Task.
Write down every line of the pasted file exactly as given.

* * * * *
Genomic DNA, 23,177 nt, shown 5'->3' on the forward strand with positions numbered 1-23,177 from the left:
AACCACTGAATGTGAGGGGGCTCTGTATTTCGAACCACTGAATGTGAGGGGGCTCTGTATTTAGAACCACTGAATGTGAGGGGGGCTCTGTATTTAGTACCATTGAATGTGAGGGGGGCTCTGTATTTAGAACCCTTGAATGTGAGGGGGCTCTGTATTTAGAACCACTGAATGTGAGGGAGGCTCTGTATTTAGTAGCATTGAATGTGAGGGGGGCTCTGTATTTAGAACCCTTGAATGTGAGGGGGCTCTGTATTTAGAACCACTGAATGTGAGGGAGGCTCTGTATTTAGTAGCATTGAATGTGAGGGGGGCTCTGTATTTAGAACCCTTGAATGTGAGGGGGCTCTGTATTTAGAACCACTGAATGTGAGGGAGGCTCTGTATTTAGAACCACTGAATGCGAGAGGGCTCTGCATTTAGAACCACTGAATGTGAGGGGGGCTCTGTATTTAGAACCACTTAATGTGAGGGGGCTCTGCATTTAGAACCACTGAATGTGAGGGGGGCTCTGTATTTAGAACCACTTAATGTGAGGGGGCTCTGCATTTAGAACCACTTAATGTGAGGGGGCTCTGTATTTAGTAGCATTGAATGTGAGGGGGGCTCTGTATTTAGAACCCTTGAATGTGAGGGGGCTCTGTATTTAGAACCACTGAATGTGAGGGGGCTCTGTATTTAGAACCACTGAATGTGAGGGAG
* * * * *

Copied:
Genomic DNA, 23,177 nt, shown 5'->3' on the forward strand with positions numbered 1-23,177 from the left:
AACCACTGAATGTGAGGGGGCTCTGTATTTCGAACCACTGAATGTGAGGGGGCTCTGTATTTAGAACCACTGAATGTGAGGGGGGCTCTGTATTTAGTACCATTGAATGTGAGGGGGGCTCTGTATTTAGAACCCTTGAATGTGAGGGGGCTCTGTATTTAGAACCACTGAATGTGAGGGAGGCTCTGTATTTAGTAGCATTGAATGTGAGGGGGGCTCTGTATTTAGAACCCTTGAATGTGAGGGGGCTCTGTATTTAGAACCACTGAATGTGAGGGAGGCTCTGTATTTAGTAGCATTGAATGTGAGGGGGGCTCTGTATTTAGAACCCTTGAATGTGAGGGGGCTCTGTATTTAGAACCACTGAATGTGAGGGAGGCTCTGTATTTAGAACCACTGAATGCGAGAGGGCTCTGCATTTAGAACCACTGAATGTGAGGGGGGCTCTGTATTTAGAACCACTTAATGTGAGGGGGCTCTGCATTTAGAACCACTGAATGTGAGGGGGGCTCTGTATTTAGAACCACTTAATGTGAGGGGGCTCTGCATTTAGAACCACTTAATGTGAGGGGGCTCTGTATTTAGTAGCATTGAATGTGAGGGGGGCTCTGTATTTAGAACCCTTGAATGTGAGGGGGCTCTGTATTTAGAACCACTGAATGTGAGGGGGCTCTGTATTTAGAACCACTGAATGTGAGGGAG